Schools seek clarification on impact of Prop. 200
The Arizona Republic
Nov. 26, 2004

Mel MelÚndez and Yvonne Wingett

Parents, teachers and school administrators throughout Arizona are scrambling to make sense of Proposition 200, tying up phone lines and shooting off e-mails on the confusing immigration initiative that's poised to become law.

One Phoenix school board member is pushing for a resolution to protect staff from criminal punishment. Educators and parents, meanwhile, fear that state-funded programs are in jeopardy and that participation in parent training classes and other services will plummet if teachers must check citizenship.

The problem: Three weeks after voters approved the immigration measure known as Protect Arizona Now on Nov. 2, no one can agree on what it means to students, parents and teachers. As more Valley schools become social-service hubs for immigrant families seeking health care, food and clothes, administrators fear they could land in litigation by providing services or referrals to state agencies.

They also fear falling enrollment in English-as-a-second-language classes and other parent programs. The training is critical to the success of many American-born Latino students, who in Arizona drop out nearly twice as often as the national student population, teachers contend.

'A lot of confusion'

"People are fearful because there's a lot of confusion surrounding this law," said Ernesto Ugarte, a Mexican immigrant whose two sons attend Mesa's Madison Elementary School. "A lot of parents take night courses and are active in schools, and they're really worried about what this is going to mean."

Monday's certification of the statewide vote allows the governor to proclaim Proposition 200 law, barring imminent legal challenges.

Voters approved the measure under a cloud of controversy and last-minute court battles. It requires proof of citizenship when registering to vote and applying for welfare benefits and makes it a crime to provide those benefits to the undocumented.

Attorney General Terry Goddard has indicated the immigration measure will not apply to K-12 schools, emergency medical care or other federally mandated programs. Arizona Superintendent of Public Instruction Tom Horne agrees. But fear continues to ripple across the Valley.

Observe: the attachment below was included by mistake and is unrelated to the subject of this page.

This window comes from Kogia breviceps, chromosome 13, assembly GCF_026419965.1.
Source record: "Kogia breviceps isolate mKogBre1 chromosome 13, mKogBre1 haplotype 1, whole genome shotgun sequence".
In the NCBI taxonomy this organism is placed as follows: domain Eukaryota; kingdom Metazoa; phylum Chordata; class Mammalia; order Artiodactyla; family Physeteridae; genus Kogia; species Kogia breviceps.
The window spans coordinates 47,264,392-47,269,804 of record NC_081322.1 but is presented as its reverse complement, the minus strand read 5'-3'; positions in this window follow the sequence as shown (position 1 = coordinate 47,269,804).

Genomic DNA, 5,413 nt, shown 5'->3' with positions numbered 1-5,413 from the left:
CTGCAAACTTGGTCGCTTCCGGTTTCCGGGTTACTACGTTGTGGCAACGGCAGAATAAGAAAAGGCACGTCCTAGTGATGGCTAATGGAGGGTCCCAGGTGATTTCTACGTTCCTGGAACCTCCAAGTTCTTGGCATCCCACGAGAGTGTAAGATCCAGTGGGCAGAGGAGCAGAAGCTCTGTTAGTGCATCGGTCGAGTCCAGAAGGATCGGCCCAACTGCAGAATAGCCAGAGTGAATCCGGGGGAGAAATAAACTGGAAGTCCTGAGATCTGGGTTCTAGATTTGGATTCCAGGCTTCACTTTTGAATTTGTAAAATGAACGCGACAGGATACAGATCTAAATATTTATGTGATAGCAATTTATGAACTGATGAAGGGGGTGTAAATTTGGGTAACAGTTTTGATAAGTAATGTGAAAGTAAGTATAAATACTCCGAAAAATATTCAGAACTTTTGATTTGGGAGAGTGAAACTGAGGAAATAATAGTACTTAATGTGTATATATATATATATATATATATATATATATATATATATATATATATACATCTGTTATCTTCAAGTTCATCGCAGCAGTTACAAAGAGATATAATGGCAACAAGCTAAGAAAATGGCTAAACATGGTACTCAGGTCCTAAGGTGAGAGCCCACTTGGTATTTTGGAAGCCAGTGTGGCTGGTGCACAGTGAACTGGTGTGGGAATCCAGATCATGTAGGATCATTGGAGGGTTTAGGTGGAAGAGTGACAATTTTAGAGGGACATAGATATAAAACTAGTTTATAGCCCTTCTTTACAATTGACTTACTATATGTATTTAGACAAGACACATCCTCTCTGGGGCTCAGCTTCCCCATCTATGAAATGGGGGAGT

"Everybody in the (immigrant) community is very worried because there's so much confusion about what this will mean. The fear of deportation is very real," said Ernesto Urgarte, who recently stopped attending his GED classes.

Local educators depend on the adult classes and services to boost graduation rates, student AIMS (Arizona Instrument to Measure Standards) scores and college enrollment. Parents rely on them to build language skills, increase involvement in their children's education and gain confidence to run routine errands, as simple as trips to the grocery store and bank.

"We are concerned that fewer parents will participate (in schools) because studies show that this type of training has a direct impact on how kids learn," said Terry Locke, a spokesman for the Chandler Unified School District. "That would be a detriment to this group of students."

Treasured classes

In Mesa, some Venezuelan, Mexican and Salvadoran immigrants hope Proposition 200 won't cost them their treasured classes. They huddle daily with English instructors in an Edison Elementary School classroom for at least 12 hours weekly.

There, among grammar books, pronunciation guides and picture dictionaries, they and 1,000 adults throughout the district learn vocabulary words, study verb tenses and diagram sentences.

For custodian Rosa L. Salas, the free classes eventually will lead to meaningful conversations in English with her children. The native of Juarez, Mexico, two year's ago couldn't help 11-year-old daughter Jannett with homework.

Now, "I can understand. I can read. I can help my family," the 48-year-old said.

School officials question if the measure will jeopardize the program because it is partly state-funded.

Randy Pullen, chairman of the Yes on 200 committee, has said the measure, "even under the broadest interpretation," wouldn't disrupt the social services or adult classes: "This is part of the hysteria," he said. But last week, he asked a judge to expand the initiative's scope, heightening doubts among parents and school officials who wait in standby mode.

Seeking direction

More than a dozen of the state's 236 school districts have contacted the Arizona School Boards Association seeking direction, Executive Director Panfilo Contreras said. The group is preparing a Proposition 200 advisory for school districts.

Newsletters, fliers and school memos attempt to clarify the measure and calm fears of litigation and deportation.

Several Valley districts, including Phoenix Union and Mesa Public Schools, have sent notices to employees stating "it's business as usual."

Mesa's memo to school principals said school officials "are not obligated to comply with the requirements of Proposition 200."

Phoenix Union's letter to employees stated, "Public schools will not turn over to immigration authorities students who are living in Arizona illegally."

Still, Phoenix Union governing board member Gary Peter Klahr wants a resolution similar to Phoenix's recently passed ordinance insulating employees from civil and criminal liability under the measure.

"This is not an effort to defy the will of the people, since Proposition 200 applies only to voting and welfare benefits," he said. "But with some elements claiming the proposition goes way beyond its original intent, I see this as an insurance policy for our employees."